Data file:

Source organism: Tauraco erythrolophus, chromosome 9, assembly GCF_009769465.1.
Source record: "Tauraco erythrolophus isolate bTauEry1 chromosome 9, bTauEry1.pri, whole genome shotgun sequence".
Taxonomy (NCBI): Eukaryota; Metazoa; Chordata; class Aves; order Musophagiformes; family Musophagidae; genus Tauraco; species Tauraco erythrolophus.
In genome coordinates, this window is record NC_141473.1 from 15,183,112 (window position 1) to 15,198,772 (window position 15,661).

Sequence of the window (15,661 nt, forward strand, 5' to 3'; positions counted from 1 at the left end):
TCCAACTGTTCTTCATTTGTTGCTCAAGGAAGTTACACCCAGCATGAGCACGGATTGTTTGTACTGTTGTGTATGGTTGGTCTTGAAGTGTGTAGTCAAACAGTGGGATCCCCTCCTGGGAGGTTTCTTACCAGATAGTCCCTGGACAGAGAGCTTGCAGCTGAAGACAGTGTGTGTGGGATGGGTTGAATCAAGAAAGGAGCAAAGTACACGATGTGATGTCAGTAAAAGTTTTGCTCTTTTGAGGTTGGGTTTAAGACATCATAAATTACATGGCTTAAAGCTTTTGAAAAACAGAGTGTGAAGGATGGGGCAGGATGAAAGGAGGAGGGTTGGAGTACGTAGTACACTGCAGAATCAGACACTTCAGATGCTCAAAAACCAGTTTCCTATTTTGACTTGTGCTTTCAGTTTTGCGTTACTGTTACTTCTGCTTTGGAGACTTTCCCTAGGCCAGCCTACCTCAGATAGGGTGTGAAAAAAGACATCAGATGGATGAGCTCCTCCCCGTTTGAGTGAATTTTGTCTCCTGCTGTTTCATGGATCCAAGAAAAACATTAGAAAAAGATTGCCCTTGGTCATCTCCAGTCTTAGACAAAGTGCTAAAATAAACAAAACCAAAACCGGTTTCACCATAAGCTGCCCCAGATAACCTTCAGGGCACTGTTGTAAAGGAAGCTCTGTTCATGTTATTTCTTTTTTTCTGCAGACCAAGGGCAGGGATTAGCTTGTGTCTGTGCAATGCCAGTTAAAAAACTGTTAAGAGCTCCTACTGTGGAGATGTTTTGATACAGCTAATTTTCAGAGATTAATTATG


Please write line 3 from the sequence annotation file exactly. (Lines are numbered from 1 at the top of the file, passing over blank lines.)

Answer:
Taxonomy (NCBI): Eukaryota; Metazoa; Chordata; class Aves; order Musophagiformes; family Musophagidae; genus Tauraco; species Tauraco erythrolophus.